The evening promises an interesting juxtaposition of historical poetry with contemporary composition. Marshall will sing the world premiere of a cycle of love songs based on poems of Emily Dickinson, with music by James Kallembach, a professor and choral director at the University of Chicago. Wheatley will follow with a premiere of the song cycle “Two in the Careless Dark” by Maine composer Roger Ames, based on poetry by Pulitzer Prize-winning writer James Agee.
Catch this concert at 8 p.m. March 17 at Corthell Hall on USM’s Gorham campus. Call the music box office at 780-5555.
Philharmonia Quartett Berlin
Call them all-stars. That’s how the Philharmonia Quartett Berlin is assembled. Start with the Berlin Philharmonic, one of the world’s top-rated symphony orchestras. Then take the top player from each of the four string sections and make them a semi-autonomous ensemble.
That’s who’s playing this Sunday, when Portland Ovations hosts the Quartett in a concert featuring a trio of masterworks from three eras of classical music.
Formed in 1985, the Quartett has traveled the world for more than 30 years and recorded 21 CDs, with an emphasis on German composers such as Ludwig van Beethoven, Johannes Brahms, Max Reger and Paul Hindemith.
For their Portland concert, three composers representing three different periods have been scheduled. Wolfgang Amadeus Mozart represents the classical school, while Beethoven is the icon of the early Romantic period and Dmitri Shostakovich is a 20th-century master.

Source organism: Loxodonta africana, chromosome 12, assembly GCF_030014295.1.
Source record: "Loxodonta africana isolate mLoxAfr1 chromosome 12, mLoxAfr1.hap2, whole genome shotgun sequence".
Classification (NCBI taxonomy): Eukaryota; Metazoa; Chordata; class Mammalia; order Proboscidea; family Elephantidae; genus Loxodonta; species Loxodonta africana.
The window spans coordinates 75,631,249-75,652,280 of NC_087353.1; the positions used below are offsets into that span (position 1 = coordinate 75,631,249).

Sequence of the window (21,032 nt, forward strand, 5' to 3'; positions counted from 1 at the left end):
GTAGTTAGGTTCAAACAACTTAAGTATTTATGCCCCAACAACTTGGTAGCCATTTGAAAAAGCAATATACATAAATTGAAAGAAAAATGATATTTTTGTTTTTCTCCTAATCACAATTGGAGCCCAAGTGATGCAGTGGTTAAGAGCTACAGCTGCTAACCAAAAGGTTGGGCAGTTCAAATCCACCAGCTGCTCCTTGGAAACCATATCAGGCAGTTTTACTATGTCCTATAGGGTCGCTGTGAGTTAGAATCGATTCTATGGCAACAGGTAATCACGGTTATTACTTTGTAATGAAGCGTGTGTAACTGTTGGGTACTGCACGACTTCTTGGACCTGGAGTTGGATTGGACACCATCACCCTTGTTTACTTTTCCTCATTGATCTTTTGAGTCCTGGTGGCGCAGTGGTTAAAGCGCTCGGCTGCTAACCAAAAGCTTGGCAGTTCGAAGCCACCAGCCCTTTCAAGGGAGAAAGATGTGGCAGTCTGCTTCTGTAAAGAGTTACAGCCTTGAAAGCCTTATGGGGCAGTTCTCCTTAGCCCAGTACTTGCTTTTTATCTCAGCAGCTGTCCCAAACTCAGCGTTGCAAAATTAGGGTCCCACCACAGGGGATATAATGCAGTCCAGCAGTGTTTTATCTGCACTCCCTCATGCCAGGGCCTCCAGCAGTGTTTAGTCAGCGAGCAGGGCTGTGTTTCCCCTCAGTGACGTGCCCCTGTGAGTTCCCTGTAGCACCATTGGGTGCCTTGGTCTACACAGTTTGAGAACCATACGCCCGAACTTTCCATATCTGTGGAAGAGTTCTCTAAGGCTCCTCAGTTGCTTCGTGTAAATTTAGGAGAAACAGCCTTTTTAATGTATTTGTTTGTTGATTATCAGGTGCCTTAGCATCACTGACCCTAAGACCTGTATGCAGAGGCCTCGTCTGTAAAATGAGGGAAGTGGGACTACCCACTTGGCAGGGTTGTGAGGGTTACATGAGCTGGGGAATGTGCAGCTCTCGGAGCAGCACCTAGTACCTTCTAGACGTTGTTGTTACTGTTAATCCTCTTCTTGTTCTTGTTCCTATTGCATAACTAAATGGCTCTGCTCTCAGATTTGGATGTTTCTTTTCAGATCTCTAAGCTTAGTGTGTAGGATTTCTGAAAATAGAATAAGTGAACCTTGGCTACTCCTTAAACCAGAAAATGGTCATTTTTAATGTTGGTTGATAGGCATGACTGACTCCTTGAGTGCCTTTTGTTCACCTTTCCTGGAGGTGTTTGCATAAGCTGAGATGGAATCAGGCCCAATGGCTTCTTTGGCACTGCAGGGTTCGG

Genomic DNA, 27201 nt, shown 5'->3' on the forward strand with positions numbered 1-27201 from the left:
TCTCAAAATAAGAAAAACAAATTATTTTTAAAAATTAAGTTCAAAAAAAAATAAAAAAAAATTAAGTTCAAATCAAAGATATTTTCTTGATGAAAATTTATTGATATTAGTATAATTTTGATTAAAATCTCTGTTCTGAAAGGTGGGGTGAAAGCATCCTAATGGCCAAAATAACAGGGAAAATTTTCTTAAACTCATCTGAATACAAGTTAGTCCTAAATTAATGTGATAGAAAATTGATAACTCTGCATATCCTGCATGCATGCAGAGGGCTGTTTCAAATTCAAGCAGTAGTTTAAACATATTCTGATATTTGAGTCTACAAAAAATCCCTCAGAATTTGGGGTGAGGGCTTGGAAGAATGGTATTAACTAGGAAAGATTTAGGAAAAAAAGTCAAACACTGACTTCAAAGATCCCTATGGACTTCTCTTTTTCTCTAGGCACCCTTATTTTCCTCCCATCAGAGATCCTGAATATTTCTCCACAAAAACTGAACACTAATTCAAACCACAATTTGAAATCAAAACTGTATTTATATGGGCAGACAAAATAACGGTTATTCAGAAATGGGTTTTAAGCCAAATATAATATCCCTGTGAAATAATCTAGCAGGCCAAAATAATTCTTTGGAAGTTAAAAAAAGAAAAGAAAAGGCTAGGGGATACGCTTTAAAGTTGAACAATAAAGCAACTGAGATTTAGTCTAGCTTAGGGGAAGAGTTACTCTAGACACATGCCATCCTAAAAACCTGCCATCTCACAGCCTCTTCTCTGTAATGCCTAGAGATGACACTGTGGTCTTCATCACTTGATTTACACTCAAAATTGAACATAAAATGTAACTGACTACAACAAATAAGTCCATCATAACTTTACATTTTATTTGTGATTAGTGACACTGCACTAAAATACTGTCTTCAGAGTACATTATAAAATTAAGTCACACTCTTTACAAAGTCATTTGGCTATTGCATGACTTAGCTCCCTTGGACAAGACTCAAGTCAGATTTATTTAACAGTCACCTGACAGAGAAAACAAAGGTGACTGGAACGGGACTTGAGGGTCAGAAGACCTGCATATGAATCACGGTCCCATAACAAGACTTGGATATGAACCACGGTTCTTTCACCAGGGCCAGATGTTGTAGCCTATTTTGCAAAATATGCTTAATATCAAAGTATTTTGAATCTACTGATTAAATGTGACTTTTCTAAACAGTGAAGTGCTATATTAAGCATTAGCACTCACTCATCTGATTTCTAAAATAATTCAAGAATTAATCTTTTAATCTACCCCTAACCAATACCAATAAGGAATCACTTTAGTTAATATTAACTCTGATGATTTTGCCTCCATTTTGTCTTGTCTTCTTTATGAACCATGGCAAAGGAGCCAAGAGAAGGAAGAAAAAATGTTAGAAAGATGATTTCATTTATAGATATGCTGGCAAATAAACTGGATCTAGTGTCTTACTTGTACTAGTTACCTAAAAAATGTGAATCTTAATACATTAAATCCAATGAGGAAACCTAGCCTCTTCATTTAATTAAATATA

Portland Ovations presents Philharmonia Quartett Berlin at 3 p.m. March 19 at the Abromson Center for Community Education, 88 Bedford St. on the University of Southern Maine’s Portland campus. Call PortTix at 842-0800.
DaPonte String Quartet
Maine’s own DaPonte String Quartet, now celebrating its 25th year, will roll out its spring concerts next week, with the Portland venue slated for March 23. And they’ll also roll out a guest artist, violist Katherine Murdock, who has performed with many distinguished string quartets, including Emerson and Guarneri, as well as with the New York Philharmonic and Boston Symphony.
She’ll join the regular DaPonte crew: violinists Dino Liva and Lydia Forbes, plus violist Kirsten Monke and cellist Myles Jordan. (Liva and Jordan are original members who established the ensemble in Philadelphia in the early 1990s, then moved to Mid-Coast Maine a couple of years later.)
The program is titled “Bees in Your Bonnet,” which will focus on classical music’s “Three B’s” – Johann Sebastian Bach, Ludwig van Beethoven and Johannes Brahms. The latter two will be represented by string quintets – works where a second violist is added to the normal string quartet formula. Bach, who never wrote a string quartet, will be represented by some fugues.
Five performances are slated: March. 19 at 3 p.m. at the Rockport Opera House, 6 Central St. in Rockport; March 23 at 7:30 p.m. at the Maine Jewish Museum, 267 Congress St. in Portland; March 24 at 7:30 p.m. at the Lincoln Theater, 2 Theater St. in Damariscotta; March 25 at 4 p.m. at St. Columba’s Church, 32 Emery Lane in Boothbay Harbor; and March 26 at 3 p.m. at the Unitarian Church, 15 Pleasant St. in Brunswick. Call 529-4555.
Fodhla, a trio that specializes in Irish music, is the featured act this Friday, when One Longfellow Square celebrates Saint Patrick’s Day.